So what might the next wave of successful anticholesterol agents look like? Will any achieve the therapeutic success of statins? One new class of drug candidates is cholesterol ester transfer protein (CETP) inhibitors, but there has already been one major clinical failure, with Pfizer’s torcetrapib failing in Phase III. The firm spent $800 million developing the drug, which was dubbed one of pharma’s biggest flops.
CETP normally moves cholesterol from high-density lipoproteins (HDL) to very low density or low density lipoproteins (VLDL or LDL). Inhibition of this transfer process is expected to increase HDL levels, the good cholesterol, and reduce the bad cholesterol, or LDL levels.
While Pfizer was expected to win approval for torcetrapib in 2008 and assuage declining Lipitor sales, it was forced to stop development in 2006 after the occurrence of major cardiovascular events among trial participants. The study called Illuminate involved 15,067 patients with coronary heart disease (CHD) or CHD risk equivalent (type 2 diabetes) given torcetrapib and atorvastatin or only atorvastatin.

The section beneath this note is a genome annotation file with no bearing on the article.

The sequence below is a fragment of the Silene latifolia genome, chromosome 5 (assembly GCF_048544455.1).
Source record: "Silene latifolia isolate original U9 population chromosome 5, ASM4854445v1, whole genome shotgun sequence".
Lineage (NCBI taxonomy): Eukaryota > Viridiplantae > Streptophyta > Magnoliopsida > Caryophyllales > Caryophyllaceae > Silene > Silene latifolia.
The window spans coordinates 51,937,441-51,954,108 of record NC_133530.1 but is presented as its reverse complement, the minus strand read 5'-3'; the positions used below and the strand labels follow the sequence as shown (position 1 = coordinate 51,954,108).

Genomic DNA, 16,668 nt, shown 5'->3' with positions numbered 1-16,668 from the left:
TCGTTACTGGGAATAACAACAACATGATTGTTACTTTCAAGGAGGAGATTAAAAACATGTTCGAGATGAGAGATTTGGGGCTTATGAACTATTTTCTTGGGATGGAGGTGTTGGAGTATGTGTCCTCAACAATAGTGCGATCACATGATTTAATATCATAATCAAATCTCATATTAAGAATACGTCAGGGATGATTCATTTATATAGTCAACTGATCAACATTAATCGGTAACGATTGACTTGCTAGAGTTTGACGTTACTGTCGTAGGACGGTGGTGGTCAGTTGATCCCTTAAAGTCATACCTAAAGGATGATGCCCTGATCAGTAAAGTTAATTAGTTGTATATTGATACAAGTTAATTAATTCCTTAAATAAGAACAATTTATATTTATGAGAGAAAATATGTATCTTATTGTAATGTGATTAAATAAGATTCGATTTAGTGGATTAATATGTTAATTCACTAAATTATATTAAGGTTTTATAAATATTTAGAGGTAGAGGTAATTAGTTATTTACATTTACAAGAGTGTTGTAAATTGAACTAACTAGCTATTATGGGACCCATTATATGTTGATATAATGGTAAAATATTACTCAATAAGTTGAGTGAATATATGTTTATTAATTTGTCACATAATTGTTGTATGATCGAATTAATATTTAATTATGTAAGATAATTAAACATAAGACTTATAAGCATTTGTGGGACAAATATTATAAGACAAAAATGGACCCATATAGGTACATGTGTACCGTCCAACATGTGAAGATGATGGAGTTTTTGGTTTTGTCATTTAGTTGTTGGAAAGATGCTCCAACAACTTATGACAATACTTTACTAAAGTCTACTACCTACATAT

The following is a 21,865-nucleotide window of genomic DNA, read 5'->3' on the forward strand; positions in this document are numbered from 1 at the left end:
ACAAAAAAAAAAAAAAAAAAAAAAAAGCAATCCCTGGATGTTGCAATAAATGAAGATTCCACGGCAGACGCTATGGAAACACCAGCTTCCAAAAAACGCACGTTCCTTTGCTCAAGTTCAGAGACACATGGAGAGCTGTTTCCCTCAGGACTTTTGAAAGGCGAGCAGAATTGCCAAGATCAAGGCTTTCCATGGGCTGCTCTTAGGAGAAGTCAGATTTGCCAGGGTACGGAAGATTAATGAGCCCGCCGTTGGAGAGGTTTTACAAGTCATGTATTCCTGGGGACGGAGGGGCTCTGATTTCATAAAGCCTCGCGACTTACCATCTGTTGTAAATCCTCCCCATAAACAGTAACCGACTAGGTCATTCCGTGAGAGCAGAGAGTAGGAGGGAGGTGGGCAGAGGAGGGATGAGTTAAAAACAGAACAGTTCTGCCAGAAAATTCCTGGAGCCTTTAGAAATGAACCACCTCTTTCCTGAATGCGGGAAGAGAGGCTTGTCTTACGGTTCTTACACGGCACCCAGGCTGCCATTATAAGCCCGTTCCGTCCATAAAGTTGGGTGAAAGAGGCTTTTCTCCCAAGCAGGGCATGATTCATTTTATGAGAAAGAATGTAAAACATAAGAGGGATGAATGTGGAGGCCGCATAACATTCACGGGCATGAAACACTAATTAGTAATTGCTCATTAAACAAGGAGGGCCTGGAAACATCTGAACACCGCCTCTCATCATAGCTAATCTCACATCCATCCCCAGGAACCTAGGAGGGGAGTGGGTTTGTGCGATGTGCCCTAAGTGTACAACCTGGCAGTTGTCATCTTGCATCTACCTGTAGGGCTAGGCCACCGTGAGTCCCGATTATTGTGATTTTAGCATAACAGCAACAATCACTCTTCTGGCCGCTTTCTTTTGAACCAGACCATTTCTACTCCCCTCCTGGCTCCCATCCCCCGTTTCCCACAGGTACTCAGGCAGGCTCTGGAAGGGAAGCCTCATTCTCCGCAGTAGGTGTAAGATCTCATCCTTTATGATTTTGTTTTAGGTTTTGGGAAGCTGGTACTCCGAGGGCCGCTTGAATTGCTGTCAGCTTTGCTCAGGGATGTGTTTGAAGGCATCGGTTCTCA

The primary endpoint of the trial, a composite of first major cardiovascular event defined as CHD death, nonfatal myocardial infarction, stroke, or hospitalization for unstable angina, diverged between the treatment groups early in the trial. At termination, the torcetrapib group showed a 25% increased risk over the groups that received atorvastatin alone. Overall, 82 patients taking the combination of torcetrapib and atorvastatin died compared with 51 deaths among those taking only atorvastatin.
In a post-hoc analysis of the halted trial, investigators concluded that the reasons for the adverse outcome were uncertain. They said that torcetrapib administration was associated with undesirable off-target effects that could have contributed to and increased mortality/morbidity. These included heightened blood pressure, increased sodium bicarbonate and aldosterone levels, and decreased potassium levels.